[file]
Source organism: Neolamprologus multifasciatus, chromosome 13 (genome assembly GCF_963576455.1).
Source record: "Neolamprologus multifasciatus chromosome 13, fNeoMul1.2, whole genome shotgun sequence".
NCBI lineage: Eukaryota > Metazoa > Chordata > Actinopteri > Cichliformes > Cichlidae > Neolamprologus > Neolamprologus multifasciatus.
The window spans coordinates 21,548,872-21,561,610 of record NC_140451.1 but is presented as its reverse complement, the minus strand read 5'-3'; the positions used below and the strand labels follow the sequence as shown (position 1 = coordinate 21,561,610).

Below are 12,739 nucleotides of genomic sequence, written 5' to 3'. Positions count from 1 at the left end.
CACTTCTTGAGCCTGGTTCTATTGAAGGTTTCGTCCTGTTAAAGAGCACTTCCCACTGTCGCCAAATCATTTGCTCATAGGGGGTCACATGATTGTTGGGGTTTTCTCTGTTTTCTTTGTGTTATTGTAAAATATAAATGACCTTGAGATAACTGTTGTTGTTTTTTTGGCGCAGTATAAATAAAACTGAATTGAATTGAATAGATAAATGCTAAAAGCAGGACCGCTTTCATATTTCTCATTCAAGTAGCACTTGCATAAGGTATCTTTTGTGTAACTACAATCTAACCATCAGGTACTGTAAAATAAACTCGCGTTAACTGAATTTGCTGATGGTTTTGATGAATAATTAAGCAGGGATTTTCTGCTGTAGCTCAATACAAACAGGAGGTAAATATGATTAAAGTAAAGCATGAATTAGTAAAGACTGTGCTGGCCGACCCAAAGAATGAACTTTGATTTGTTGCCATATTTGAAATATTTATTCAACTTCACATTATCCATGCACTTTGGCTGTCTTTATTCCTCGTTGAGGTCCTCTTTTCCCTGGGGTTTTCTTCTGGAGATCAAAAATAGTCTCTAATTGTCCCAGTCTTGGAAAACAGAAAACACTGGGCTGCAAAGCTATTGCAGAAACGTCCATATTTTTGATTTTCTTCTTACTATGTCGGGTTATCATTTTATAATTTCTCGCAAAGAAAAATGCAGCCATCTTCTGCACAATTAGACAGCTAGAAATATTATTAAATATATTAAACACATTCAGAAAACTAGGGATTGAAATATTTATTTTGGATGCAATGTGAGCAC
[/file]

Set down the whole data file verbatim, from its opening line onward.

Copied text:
Source organism: Neolamprologus multifasciatus, chromosome 13 (genome assembly GCF_963576455.1).
Source record: "Neolamprologus multifasciatus chromosome 13, fNeoMul1.2, whole genome shotgun sequence".
NCBI lineage: Eukaryota > Metazoa > Chordata > Actinopteri > Cichliformes > Cichlidae > Neolamprologus > Neolamprologus multifasciatus.
The window spans coordinates 21,548,872-21,561,610 of record NC_140451.1 but is presented as its reverse complement, the minus strand read 5'-3'; the positions used below and the strand labels follow the sequence as shown (position 1 = coordinate 21,561,610).

Below are 12,739 nucleotides of genomic sequence, written 5' to 3'. Positions count from 1 at the left end.
CACTTCTTGAGCCTGGTTCTATTGAAGGTTTCGTCCTGTTAAAGAGCACTTCCCACTGTCGCCAAATCATTTGCTCATAGGGGGTCACATGATTGTTGGGGTTTTCTCTGTTTTCTTTGTGTTATTGTAAAATATAAATGACCTTGAGATAACTGTTGTTGTTTTTTTGGCGCAGTATAAATAAAACTGAATTGAATTGAATAGATAAATGCTAAAAGCAGGACCGCTTTCATATTTCTCATTCAAGTAGCACTTGCATAAGGTATCTTTTGTGTAACTACAATCTAACCATCAGGTACTGTAAAATAAACTCGCGTTAACTGAATTTGCTGATGGTTTTGATGAATAATTAAGCAGGGATTTTCTGCTGTAGCTCAATACAAACAGGAGGTAAATATGATTAAAGTAAAGCATGAATTAGTAAAGACTGTGCTGGCCGACCCAAAGAATGAACTTTGATTTGTTGCCATATTTGAAATATTTATTCAACTTCACATTATCCATGCACTTTGGCTGTCTTTATTCCTCGTTGAGGTCCTCTTTTCCCTGGGGTTTTCTTCTGGAGATCAAAAATAGTCTCTAATTGTCCCAGTCTTGGAAAACAGAAAACACTGGGCTGCAAAGCTATTGCAGAAACGTCCATATTTTTGATTTTCTTCTTACTATGTCGGGTTATCATTTTATAATTTCTCGCAAAGAAAAATGCAGCCATCTTCTGCACAATTAGACAGCTAGAAATATTATTAAATATATTAAACACATTCAGAAAACTAGGGATTGAAATATTTATTTTGGATGCAATGTGAGCAC